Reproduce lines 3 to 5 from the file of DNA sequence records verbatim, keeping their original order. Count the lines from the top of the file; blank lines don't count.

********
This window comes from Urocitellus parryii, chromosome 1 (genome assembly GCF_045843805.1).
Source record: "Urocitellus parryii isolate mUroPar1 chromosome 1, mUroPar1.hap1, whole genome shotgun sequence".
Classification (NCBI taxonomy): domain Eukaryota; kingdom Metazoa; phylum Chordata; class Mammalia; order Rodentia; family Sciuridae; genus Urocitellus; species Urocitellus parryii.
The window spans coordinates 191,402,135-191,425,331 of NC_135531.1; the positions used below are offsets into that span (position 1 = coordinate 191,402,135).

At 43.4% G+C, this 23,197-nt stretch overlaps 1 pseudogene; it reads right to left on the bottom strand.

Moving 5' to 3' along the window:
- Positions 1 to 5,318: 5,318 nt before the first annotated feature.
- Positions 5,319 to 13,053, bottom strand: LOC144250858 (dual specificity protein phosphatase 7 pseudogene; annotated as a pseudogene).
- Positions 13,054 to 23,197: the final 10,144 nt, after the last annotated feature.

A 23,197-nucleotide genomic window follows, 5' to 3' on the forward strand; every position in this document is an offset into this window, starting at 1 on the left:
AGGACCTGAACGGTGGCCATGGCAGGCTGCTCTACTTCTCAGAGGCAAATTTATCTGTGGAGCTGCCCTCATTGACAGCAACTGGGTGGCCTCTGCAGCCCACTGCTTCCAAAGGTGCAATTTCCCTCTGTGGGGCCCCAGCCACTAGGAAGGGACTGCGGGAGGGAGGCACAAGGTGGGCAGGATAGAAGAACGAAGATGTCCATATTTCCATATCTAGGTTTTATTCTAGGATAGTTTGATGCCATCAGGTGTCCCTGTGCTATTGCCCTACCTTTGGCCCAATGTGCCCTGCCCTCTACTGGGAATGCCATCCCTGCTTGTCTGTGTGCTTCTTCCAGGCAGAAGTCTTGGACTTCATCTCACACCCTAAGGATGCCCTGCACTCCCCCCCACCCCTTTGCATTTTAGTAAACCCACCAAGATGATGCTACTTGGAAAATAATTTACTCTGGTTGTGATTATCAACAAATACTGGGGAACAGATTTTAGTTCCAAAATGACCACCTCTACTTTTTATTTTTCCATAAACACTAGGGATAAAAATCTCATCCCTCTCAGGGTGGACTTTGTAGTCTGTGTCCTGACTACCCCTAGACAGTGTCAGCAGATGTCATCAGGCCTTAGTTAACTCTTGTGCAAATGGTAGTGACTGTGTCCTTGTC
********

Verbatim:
Classification (NCBI taxonomy): domain Eukaryota; kingdom Metazoa; phylum Chordata; class Mammalia; order Rodentia; family Sciuridae; genus Urocitellus; species Urocitellus parryii.
The window spans coordinates 191,402,135-191,425,331 of NC_135531.1; the positions used below are offsets into that span (position 1 = coordinate 191,402,135).

At 43.4% G+C, this 23,197-nt stretch overlaps 1 pseudogene; it reads right to left on the bottom strand.